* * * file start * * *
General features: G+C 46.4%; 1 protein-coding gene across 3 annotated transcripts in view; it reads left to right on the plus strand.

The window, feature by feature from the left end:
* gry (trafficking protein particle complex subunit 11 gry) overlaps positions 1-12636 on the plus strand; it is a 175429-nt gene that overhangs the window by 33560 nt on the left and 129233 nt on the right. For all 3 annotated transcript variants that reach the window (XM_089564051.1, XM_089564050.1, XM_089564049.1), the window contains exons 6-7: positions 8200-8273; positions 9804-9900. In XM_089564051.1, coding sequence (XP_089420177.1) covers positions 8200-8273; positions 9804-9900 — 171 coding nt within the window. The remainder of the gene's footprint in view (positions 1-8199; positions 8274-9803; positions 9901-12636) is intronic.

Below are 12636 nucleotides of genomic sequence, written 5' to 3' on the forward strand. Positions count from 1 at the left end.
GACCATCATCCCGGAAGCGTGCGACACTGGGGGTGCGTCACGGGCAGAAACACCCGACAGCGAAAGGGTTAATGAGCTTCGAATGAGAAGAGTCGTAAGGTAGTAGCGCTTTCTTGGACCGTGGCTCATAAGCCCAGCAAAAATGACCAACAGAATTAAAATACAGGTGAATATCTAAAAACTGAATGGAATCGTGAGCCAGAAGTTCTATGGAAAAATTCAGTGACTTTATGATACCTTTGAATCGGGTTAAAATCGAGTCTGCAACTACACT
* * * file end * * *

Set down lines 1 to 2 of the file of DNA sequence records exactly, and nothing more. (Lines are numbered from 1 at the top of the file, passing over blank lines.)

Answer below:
General features: G+C 46.4%; 1 protein-coding gene across 3 annotated transcripts in view; it reads left to right on the plus strand.

The window, feature by feature from the left end: